Over the course of examining hundreds if not thousands of phishing sites I’ve learned that the vast majority of phishing sites are created by compromising legitimate web sites through vulnerabilities of one type or another. Most often the vulnerabilities are web applications which don’t properly check that user content is really just user content. For example, instead of uploading their avatar image to an online forum like ZeroBoard, hackers upload malicious files which they can then run on the server giving them access to the system. The application does a poor job (if any) of checking that the picture file is only a picture file.
The most often uploaded malicious files are PHP shells. A PHP shell is a PHP program which provides a hacker with access to the web server as well as many tools and features:
- Find, Edit, Rename, Download Files
- Point-and-click Directory and File Navigator
- Shell Command Execution
- PHP Statement Evaluation
- Find Vulnerable Files and Directories
- Upload / Download files from FTP Servers
- Dump MySQL Databases
- Create a proxy server
- Create a back-connect shell
- Encode / Decode Base64, URL escape encoding, etc.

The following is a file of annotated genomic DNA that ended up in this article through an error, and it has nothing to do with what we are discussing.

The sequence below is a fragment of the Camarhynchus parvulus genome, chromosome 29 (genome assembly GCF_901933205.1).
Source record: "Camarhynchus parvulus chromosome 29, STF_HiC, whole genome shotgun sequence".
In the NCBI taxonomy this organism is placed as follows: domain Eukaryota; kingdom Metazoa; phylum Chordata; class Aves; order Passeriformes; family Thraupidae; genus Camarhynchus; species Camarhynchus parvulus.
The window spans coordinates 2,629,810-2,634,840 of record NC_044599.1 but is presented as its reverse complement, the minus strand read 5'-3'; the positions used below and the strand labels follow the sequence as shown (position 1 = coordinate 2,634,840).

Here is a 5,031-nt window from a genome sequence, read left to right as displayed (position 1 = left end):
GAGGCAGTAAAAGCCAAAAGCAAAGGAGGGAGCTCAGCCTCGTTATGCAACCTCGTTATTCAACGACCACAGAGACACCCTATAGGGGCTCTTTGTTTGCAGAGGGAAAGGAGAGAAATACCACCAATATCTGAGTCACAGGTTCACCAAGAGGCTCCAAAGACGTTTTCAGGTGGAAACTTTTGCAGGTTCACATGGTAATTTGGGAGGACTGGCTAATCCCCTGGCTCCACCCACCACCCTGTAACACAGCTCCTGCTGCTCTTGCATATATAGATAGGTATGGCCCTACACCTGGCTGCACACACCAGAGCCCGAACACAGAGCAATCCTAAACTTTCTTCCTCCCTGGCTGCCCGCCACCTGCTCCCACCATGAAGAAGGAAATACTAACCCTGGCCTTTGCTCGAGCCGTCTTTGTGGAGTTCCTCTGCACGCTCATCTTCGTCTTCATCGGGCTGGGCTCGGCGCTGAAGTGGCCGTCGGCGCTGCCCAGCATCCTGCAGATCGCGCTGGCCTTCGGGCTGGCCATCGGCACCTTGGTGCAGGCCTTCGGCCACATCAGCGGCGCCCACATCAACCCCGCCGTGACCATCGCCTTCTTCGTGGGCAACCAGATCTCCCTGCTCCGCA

- Show running processes, system name, kernel version, IP addresses, etc.
- Show PHP configuration (php.ini), safe-mode, register globals, etc.
- FTP brute-force password cracker
- Emailer (spammer)
- Self-update and self-remove
The most common PHP shells are the C99 shell from the Captain Crunch Security Team and the r57 shell from the Rush Security Team / GHC. However, some PHP shells are simple one-box forms used to enter a command which will be executed on the server.
The results are a bit disheartening, but there are some caveats worth mentioning:
Not all vendors have a Linux based product. Almost always (but not quite), the compromised system which has a PHP shell installed on it is running a version of Linux. So it’s perfectly reasonable not to detect files that generally are only used on an operating system on which your product doesn’t run.
Some anti-virus products are geared as gateway products and not file scanners. That means, that some anti-virus products might detect the HTML generated by these backdoors, identify them as unwanted web applications, and block access to the PHP shell. That’s easy enough to test, but wasn’t tested here.
Some of the PHP programs could be considered dual-use applications – used for evil or for good. That argument is some what constrained by the fact that the tested files were all from compromised web sites and nearly all were made by hackers for hackers.
Another argument is that it’s more important to focus resources on catching desktop malware. I disagree. Server compromises often lead to more desktop malware, more end-user phishing, and more distribution of spam. If every web site on the Internet were secure, almost all of the badness we see every day on the Internet would go away.
So how about it anti-virus vendors! Time to start detecting PHP backdoors?